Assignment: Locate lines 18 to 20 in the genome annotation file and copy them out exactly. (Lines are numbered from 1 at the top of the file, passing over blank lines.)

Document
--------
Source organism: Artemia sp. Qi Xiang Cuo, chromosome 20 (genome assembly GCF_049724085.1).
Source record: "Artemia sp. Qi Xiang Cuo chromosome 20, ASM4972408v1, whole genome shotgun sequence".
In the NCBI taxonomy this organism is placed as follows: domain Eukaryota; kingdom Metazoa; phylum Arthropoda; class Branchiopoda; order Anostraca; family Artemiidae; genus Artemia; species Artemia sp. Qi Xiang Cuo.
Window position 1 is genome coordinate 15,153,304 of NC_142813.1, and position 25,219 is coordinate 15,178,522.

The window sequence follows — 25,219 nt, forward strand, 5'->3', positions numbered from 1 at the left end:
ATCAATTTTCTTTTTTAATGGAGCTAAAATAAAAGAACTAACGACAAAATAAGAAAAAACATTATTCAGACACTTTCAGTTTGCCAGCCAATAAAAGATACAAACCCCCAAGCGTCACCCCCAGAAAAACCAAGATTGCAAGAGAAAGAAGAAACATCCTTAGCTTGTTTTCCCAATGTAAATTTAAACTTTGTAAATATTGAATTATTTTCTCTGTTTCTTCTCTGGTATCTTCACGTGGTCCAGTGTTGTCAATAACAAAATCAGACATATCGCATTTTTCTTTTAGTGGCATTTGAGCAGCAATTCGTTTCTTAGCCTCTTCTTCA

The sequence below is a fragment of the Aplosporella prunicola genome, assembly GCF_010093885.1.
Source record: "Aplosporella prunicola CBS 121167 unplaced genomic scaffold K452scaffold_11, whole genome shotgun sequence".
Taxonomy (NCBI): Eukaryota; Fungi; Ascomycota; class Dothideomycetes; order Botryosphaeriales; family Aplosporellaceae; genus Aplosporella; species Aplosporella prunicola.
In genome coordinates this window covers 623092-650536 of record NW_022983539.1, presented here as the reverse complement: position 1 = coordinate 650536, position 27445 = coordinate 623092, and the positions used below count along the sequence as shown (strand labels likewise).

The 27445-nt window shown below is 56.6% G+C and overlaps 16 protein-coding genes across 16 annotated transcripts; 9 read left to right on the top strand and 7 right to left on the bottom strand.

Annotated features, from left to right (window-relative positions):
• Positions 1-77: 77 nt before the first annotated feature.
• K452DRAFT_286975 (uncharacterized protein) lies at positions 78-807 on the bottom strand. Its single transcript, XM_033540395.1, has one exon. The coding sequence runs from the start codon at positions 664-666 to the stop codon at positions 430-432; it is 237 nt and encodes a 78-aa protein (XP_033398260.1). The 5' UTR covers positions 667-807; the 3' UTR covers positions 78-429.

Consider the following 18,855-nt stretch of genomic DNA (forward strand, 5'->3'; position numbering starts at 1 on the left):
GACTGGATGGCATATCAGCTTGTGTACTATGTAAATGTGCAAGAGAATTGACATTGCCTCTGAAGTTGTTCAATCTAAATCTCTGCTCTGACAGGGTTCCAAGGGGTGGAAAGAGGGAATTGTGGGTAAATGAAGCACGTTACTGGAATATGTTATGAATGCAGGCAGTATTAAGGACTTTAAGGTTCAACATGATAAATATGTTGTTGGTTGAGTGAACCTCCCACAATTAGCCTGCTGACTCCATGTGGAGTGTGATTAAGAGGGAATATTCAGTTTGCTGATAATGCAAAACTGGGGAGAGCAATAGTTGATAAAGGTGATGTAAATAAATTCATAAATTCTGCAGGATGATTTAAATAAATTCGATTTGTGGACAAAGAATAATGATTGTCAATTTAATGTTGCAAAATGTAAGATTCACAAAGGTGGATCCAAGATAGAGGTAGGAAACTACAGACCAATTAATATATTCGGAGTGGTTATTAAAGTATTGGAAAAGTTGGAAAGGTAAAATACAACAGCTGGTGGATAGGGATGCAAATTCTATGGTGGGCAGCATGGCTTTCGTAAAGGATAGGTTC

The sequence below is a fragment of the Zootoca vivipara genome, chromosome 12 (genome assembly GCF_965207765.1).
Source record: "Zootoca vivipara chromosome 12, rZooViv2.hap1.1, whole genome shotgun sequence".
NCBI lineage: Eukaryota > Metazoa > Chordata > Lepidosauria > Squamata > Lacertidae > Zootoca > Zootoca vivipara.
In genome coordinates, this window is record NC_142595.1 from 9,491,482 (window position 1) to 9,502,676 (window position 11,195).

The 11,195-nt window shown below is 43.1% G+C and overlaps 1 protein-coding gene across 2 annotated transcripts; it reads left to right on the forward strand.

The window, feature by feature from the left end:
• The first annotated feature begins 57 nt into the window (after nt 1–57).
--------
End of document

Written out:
Source record: "Zootoca vivipara chromosome 12, rZooViv2.hap1.1, whole genome shotgun sequence".
NCBI lineage: Eukaryota > Metazoa > Chordata > Lepidosauria > Squamata > Lacertidae > Zootoca > Zootoca vivipara.
In genome coordinates, this window is record NC_142595.1 from 9,491,482 (window position 1) to 9,502,676 (window position 11,195).